Mark kept falling asleep.
Any other day, he’d be really fucking glad. Next to winning the lottery, getting more than an hour of sleep was where he hoped luck would be on his side.
Of course, he didn’t usually believe in that shit. He didn’t believe in reading tea leaves or watching for black cats. He’d always told Lady Luck to go screw herself.
And landed at Carrison House, earning twelve dollars an hour for watching the freaks as they slept. It seemed ideal; stay awake for twelve hours, something he could never avoid in the first place.
Isolated, too. The prisoners already had a shit reputation; it’d be easy to do what he needed to do.
Tonight, he’d kill himself.
It didn’t feel like he’d thought it would, the hours before. Like every minute of his life had narrowed down to this point. As though he was standing on the edge of something massive, so close to tipping over. As though every choice had led him here, to the build-up and climax and end of his story.
He unlocked the doors. Re-locked them. Took one last sip of store-bought Vodka.
The plan was in place. Step One: Open all doors. Step Two: Leave the security room. Step Three: Walk through the halls, and wait.
Two fingers on his pulse, both his own. Relaxed. Fearless.
There was something very, very wrong with him, to be so calm. This is the answer, he thought. And said it out loud, if only to believe it. This is the only way.
His heartbeat was now audible. He turned the key, opened the door. The halls were peculiar; white and cold, perfumed with bleach.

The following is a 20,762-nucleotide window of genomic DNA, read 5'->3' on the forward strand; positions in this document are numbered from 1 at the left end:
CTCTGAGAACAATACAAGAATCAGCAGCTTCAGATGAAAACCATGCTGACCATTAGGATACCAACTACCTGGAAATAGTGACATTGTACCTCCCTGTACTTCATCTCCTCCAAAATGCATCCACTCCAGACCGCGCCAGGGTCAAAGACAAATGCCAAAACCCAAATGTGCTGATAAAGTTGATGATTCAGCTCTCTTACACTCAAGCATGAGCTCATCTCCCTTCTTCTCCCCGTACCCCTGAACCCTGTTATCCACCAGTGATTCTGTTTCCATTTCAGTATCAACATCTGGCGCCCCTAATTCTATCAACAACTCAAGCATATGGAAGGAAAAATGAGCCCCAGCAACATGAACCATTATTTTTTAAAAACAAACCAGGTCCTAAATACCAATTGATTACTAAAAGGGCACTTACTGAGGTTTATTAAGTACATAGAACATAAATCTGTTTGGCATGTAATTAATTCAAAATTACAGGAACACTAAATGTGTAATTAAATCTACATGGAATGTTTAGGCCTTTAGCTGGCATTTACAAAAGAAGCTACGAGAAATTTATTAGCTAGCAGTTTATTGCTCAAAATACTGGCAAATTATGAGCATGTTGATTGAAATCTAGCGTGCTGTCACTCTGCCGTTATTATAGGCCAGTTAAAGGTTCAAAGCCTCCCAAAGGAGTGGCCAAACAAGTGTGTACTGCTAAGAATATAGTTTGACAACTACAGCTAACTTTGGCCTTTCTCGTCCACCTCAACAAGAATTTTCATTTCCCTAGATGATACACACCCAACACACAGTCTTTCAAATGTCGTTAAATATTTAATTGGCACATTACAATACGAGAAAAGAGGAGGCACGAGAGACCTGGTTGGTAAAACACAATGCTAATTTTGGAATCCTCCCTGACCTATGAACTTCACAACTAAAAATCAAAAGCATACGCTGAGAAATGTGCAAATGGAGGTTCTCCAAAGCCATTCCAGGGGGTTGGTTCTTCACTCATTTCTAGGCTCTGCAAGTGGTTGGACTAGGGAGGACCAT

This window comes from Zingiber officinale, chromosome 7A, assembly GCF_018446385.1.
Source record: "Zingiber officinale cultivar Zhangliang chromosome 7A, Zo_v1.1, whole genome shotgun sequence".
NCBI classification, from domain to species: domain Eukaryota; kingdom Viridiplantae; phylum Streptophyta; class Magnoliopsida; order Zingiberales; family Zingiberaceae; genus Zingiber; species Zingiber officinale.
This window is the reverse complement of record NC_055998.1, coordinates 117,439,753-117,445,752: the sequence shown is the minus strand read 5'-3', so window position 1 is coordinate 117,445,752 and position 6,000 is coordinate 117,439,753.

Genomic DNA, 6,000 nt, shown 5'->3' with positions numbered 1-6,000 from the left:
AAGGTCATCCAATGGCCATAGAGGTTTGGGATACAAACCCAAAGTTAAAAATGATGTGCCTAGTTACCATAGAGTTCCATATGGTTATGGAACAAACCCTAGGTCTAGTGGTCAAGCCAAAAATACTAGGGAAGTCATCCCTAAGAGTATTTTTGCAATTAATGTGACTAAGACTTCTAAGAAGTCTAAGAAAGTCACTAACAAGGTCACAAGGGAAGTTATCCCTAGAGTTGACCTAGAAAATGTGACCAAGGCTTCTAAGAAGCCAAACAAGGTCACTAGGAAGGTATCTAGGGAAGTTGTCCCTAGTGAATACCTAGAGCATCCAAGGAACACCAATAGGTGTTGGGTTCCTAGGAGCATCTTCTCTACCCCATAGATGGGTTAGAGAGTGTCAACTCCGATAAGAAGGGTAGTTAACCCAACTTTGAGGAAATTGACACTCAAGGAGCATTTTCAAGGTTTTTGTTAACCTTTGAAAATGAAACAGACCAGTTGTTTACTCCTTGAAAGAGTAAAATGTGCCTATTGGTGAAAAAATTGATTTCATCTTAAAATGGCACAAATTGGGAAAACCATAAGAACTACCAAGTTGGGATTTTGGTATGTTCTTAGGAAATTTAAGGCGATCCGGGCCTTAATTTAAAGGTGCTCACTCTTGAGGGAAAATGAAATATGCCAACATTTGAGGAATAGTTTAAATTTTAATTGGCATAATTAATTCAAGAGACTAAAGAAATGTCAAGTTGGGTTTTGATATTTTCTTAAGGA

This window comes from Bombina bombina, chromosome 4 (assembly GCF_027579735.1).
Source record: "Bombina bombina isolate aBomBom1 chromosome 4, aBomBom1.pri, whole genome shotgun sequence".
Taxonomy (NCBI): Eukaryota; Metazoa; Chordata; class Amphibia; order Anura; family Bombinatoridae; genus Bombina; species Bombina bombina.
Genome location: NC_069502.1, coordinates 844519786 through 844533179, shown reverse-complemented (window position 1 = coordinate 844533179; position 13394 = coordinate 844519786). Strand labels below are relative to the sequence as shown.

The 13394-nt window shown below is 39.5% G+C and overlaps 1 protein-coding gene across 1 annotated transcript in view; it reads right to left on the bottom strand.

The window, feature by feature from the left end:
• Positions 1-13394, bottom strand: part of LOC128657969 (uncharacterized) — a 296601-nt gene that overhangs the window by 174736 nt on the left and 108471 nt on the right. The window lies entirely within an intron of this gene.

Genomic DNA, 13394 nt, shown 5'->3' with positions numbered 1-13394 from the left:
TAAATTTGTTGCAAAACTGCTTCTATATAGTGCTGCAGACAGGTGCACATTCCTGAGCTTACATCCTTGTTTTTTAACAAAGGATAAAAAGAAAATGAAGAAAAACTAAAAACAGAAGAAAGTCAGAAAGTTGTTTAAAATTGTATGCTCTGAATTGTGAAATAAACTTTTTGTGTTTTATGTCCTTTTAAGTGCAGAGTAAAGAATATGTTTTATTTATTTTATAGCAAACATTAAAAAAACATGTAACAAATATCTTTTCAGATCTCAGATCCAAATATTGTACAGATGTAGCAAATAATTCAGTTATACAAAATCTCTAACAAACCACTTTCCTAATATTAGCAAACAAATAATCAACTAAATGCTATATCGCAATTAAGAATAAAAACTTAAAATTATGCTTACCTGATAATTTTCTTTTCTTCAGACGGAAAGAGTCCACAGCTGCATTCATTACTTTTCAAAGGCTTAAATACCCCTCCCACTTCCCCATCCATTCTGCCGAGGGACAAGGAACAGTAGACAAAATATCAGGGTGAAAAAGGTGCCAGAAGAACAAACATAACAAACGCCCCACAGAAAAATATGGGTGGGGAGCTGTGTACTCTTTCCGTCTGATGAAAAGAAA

“This girl’s an open page...”
The beat was faint, the chorus humming along. Her heart sped up.
Someone was playing music.
“Temptation. Frustration. So bad it makes him cry…”
They came to life, all around her. Taps on glass, banging against cages. Howls and screams and well-noted whistles as someone walked by. She could see his shadow as he crept through the halls, completely and utterly dauntless.
“Don’t stand, don’t stand, don’t stand so close to me…”
Her hand moved under the mattress, closing around cold, sharp steel.
She turned her dagger over, gripping the hilt.
“To hurt they try and try…”
She moved, throwing open the door as she sped towards him, heart in her throat, feet pounding against the cold floor as she ran towards him, her knife pointed and ready.
The music stopped. He turned, hands closed and shaking. His lips moved; he may have been praying.
Maybe that’s what happened, though, after you’d been locked up for so long - you saw every mundane person as angelic. And he was mundane, even if he had cinnamon hair and hazel eyes, staring right through her, his gaze trained on her very soul. The knife had almost slipped through her fingers.
And for a solid minute, there was whole, unbroken silence.